So, last week I challenged Teacher Dave to come up with a list of his favorite 50 movies, the ones he would highly recommend to people because he likes them so much. And he challenged me to do the same. We’ll both be posting ten per day.
Now, some caveats: Some of these films contain nudity, language, sex, drugs, violence, and rock and roll. If your conscience doesn’t allow for that kind of thing, well, by all means don’t watch them. That is all up to you and the Spirit. I’ll post warnings if necessary. Now for the show:
1. Almost Famous
Cameron Crowe used to write for Rolling Stone when he was in high school, did you know that? This is a fictionalized version of his story, told through the eyes of a young man named William Miller. Selfishness turns to redemption and love and sacrifice. But I would recommend the movie just on the basis of this scene alone:
2. American Beauty
I freaked out my college roommate when I watched this movie once, because she walked in right as the line “Don’t **** my dad!” was being uttered. This is a bizarre picture of the ugliness underneath the American Dream–Kevin Spacey’s character quits his job and pursues sex and pleasure in the name of “genuine life”, little realizing that the real beauty is right in front of him until it’s too late, while the people around him break down further and further. But the end brings resolution, albeit a violent one, but that violence is necessary for atonement. Obviously there’s some sex and drugs here, but guys, really, it is a gorgeous film.
Based on a true event in American history, Amistad tells the story of a group of slaves that rebel against their captors and then hit the United States in the early 1800s. They’re captured: After all, they’re slaves, aren’t they? They’re tried: Whose property is this, and are they even property at all? Their defense lawyer, played by Matthew McConaughey, gradually changes his view of these people from goods to be bought and sold to real human beings with lives and rights. Anthony Hopkins also turns in a great performance as our sixth president, John Quincy Adams. This isn’t an easy movie to watch, as it’s fairly realistic in its portrayal of how slaves were treated aboard ship, but it’s one of those films that you should watch.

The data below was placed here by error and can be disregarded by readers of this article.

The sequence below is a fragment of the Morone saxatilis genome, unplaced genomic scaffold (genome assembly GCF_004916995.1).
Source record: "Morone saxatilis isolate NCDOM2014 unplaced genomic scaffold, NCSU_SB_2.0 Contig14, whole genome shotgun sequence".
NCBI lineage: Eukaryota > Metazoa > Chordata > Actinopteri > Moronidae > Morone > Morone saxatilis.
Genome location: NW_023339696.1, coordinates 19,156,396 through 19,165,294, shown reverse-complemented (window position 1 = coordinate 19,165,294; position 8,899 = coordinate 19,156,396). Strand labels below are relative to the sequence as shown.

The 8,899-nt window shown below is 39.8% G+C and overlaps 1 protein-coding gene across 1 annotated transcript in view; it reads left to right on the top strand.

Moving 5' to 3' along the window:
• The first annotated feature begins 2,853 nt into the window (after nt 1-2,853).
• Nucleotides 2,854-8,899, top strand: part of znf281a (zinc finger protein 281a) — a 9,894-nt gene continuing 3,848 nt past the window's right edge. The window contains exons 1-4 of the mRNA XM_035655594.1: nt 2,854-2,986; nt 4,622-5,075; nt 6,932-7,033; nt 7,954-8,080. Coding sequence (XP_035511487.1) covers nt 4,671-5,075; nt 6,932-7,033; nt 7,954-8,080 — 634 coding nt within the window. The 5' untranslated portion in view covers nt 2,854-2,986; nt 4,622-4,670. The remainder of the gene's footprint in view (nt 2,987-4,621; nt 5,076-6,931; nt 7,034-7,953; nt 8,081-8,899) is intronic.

4. Before Sunrise and Before Sunset
These are movies about two people talking. Boring, right? No. Ethan Hawke and Julie Delpy go through Vienna (in the first movie) and Paris (in the latter) and hash out ideas on life and love and relationships. The first film, made in 1995, follows two twentysomethings trying to find themselves in the world; the latter, made 10 years later, follows the same two characters after life has worn them through some. They originally meet on a train, and he convinces her to come wander around the city with him before he catches a flight back to America in the morning, and then the latter film finds them meeting by accident again in Paris. It’s an utterly fascinating study in how time changes you, and how love changes with circumstances and age. I wonder if they’ll make another one in another ten years…
5. Benny and Joon
Johnny Depp as a semi-literate Buster Keaton wannabe? Mary Stuart Masterson as a schizophrenic he falls in love with? Shouldn’t work, right? But it totally does. Utterly charming. Love conquers all. Even if that doesn’t always work in reality, it does in the movies, and that’s why we watch them. Besides, this is hilarious:
Of course. The quintessential guy movie. I’m a girl, though, and I even love this. A man who knows his priorities, who fights for both love of country and love of a woman, and gives his life for the greater good at the end? That is the kind of man I think most women want. I do, anyway. Besides, it’s about Scotland, and we all know how I feel about Scotland (best country in the world besides America).
It’s a movie about war without actually being about war–no, this is how war affects civilians waiting in the wings while the soldiers fight, how a person survives while the world is falling apart. Again, love and sacrifice and redemption, and who doesn’t love Bogart and Bergman?
8. Cinderella Man
This is probably going to surprise some of you, but I love watching boxing. I also love watching Russell Crowe (he’s going to show up a lot in this list, I might add). So, this is basically a given for me. In this particular film he plays real-life boxer Jim Brannock, who has to quit the game, but goes back to pay the bills for his family during the Depression. It’s not about winning for him, although that’s an added bonus, but rather about taking care of his wife and kids. Renee Zellweger and Paul Giamatti put in great performances as Brannock’s wife and manager, and Ron Howard shows off both his directing and editing chops here.
This was panned a lot by the critics, and I guess I can see it, but no, I’m in love with this movie. Orlando Bloom starts off as a suicidal ex-shoe designer (the “ex” part being his impetus for despair), but when his dad dies, he goes back to his father’s hometown (the title of the film) and finds love and a reason to live again. And he works much better as an American, by the way. Quirky, hilarious, great dialogue, all of it. Also, being a Cameron Crowe film, the music is absolutely stellar.
10. Eternal Sunshine of the Spotless Mind
Weird narrative structure? Yes, please. Jim Carrey in a serious role? Yes, please. A meditation on memory and love and pain? Yes, please. Check.